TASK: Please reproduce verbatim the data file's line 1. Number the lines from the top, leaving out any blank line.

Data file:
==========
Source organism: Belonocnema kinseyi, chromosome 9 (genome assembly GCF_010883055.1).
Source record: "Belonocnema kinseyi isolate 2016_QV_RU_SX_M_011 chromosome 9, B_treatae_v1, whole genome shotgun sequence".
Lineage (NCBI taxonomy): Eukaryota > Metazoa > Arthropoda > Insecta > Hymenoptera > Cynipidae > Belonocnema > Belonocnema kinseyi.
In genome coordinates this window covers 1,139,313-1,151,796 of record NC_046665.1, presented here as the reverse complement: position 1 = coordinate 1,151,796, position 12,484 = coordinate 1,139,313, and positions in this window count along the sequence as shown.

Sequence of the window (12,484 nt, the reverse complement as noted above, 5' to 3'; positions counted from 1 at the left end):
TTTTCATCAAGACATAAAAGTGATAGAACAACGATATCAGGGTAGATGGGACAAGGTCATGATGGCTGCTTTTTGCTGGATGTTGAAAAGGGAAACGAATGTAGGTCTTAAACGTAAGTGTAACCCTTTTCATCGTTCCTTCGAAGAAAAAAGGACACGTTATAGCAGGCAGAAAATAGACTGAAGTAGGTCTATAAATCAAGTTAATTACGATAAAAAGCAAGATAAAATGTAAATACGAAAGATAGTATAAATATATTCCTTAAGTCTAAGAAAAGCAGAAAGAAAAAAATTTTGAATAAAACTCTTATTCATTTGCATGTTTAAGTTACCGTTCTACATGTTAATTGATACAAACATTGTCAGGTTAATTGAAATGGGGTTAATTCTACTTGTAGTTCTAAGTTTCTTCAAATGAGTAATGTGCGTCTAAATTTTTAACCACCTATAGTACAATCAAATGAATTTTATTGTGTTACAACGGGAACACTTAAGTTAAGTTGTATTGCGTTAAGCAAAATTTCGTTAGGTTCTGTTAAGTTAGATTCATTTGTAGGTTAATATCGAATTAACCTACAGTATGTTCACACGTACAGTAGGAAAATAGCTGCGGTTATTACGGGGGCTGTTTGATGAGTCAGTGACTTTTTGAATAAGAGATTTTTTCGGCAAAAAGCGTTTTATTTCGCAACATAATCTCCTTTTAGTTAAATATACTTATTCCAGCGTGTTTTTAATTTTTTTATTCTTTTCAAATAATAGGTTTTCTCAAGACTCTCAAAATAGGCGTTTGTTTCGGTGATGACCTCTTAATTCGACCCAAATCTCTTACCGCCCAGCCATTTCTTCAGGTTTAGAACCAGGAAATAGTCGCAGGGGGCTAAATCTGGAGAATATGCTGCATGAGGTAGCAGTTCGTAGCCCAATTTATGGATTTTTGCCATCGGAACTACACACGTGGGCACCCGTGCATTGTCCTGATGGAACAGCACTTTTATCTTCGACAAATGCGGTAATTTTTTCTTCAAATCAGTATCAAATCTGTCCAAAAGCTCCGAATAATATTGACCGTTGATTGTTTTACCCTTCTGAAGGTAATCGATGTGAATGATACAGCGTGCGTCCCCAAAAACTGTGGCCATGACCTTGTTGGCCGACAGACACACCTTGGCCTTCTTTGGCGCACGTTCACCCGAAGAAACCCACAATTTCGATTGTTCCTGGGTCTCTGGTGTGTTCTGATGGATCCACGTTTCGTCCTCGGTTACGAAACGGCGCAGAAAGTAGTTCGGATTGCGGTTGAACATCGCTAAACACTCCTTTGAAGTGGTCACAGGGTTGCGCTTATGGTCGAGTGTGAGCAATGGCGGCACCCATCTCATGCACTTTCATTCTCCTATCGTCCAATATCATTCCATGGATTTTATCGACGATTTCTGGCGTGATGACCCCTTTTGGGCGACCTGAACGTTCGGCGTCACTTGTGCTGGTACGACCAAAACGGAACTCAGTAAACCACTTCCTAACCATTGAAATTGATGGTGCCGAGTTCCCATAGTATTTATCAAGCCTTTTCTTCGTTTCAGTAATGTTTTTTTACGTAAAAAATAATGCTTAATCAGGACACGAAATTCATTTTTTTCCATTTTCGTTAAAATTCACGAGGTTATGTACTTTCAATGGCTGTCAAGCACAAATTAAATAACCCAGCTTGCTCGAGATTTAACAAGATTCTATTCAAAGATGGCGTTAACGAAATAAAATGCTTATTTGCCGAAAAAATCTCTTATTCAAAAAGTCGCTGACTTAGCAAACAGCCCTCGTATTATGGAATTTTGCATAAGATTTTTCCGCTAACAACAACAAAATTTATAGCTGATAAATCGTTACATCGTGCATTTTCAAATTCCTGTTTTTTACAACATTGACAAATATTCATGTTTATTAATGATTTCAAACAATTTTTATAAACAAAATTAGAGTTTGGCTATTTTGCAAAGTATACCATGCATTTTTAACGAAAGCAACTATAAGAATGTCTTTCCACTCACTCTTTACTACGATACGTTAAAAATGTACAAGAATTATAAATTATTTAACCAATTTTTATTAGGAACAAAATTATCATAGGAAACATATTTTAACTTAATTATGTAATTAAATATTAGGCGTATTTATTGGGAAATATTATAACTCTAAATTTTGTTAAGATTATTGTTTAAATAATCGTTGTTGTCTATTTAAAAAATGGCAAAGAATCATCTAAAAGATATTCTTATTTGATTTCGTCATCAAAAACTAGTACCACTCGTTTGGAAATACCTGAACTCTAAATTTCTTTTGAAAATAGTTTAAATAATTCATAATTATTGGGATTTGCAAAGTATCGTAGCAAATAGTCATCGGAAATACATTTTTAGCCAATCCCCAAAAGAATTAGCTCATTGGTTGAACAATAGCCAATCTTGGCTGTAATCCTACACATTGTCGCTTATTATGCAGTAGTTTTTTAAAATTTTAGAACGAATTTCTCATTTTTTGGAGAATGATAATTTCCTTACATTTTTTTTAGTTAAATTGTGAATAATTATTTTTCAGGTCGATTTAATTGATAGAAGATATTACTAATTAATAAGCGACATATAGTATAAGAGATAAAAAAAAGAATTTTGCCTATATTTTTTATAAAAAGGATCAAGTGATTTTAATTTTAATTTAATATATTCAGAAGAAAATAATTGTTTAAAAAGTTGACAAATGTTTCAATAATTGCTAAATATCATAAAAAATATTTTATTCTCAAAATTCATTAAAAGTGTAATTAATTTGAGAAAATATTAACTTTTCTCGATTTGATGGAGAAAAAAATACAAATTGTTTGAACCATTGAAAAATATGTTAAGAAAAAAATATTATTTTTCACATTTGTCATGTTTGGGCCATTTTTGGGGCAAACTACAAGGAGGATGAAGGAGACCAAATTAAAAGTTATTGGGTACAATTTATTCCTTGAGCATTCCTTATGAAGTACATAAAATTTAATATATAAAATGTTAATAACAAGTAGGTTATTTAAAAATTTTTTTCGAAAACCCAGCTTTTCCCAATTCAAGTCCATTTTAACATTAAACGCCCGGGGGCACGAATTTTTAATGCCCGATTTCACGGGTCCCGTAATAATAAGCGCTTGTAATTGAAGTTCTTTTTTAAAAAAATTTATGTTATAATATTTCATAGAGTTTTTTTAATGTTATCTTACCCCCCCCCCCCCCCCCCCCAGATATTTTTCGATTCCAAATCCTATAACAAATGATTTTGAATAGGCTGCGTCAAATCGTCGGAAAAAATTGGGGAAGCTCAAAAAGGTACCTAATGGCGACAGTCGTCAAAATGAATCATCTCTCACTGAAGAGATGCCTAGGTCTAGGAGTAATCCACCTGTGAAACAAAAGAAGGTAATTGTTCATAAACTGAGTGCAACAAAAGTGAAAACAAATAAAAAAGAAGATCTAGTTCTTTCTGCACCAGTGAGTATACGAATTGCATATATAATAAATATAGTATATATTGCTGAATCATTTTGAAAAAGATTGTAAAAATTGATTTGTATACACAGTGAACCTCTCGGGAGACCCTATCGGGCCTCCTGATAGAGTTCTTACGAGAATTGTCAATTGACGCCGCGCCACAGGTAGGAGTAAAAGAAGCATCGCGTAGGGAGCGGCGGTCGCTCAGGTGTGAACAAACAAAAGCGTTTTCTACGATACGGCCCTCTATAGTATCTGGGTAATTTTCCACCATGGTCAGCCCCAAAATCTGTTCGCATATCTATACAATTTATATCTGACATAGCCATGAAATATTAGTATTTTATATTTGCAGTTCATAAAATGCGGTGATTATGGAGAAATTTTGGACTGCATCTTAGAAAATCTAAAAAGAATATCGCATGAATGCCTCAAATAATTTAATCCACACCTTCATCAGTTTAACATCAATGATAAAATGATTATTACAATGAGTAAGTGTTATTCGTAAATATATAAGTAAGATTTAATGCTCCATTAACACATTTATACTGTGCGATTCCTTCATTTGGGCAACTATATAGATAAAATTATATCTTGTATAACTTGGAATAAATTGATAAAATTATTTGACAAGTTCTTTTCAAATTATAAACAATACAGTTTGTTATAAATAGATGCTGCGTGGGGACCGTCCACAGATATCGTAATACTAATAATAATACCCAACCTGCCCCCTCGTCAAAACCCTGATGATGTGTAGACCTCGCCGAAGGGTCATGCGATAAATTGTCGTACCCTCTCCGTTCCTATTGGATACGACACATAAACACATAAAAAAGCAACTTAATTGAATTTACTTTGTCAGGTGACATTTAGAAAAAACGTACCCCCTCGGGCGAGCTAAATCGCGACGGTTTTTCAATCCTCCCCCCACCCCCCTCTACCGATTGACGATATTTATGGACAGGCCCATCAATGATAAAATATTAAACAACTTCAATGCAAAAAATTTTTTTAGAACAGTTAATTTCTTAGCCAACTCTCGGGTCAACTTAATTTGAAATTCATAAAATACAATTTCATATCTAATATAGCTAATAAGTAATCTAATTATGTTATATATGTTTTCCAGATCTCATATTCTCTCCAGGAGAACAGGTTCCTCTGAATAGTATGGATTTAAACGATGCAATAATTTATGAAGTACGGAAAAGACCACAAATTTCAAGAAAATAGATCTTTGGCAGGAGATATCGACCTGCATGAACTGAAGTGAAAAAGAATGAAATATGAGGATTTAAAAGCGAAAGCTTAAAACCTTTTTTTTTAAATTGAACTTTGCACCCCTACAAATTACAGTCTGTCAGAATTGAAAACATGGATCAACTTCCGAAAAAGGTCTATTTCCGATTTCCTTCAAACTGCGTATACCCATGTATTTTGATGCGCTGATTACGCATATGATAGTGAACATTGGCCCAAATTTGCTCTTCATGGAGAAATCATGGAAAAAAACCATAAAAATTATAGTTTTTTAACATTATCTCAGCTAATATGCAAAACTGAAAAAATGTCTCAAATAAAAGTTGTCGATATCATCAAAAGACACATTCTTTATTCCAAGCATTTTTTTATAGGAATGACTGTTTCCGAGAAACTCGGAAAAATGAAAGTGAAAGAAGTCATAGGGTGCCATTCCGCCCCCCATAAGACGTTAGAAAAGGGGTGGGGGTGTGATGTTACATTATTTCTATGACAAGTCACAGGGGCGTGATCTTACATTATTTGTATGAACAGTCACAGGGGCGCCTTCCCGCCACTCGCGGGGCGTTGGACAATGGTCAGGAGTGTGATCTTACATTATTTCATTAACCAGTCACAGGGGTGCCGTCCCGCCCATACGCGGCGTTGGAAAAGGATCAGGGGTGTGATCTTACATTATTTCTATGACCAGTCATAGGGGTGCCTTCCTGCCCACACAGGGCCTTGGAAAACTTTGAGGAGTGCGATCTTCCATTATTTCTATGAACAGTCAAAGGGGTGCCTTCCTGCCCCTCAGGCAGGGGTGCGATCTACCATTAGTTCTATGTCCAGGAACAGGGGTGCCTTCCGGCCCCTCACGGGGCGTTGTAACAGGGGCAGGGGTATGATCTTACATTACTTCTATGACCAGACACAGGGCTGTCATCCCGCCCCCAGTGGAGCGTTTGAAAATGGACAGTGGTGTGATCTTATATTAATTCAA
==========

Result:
Source organism: Belonocnema kinseyi, chromosome 9 (genome assembly GCF_010883055.1).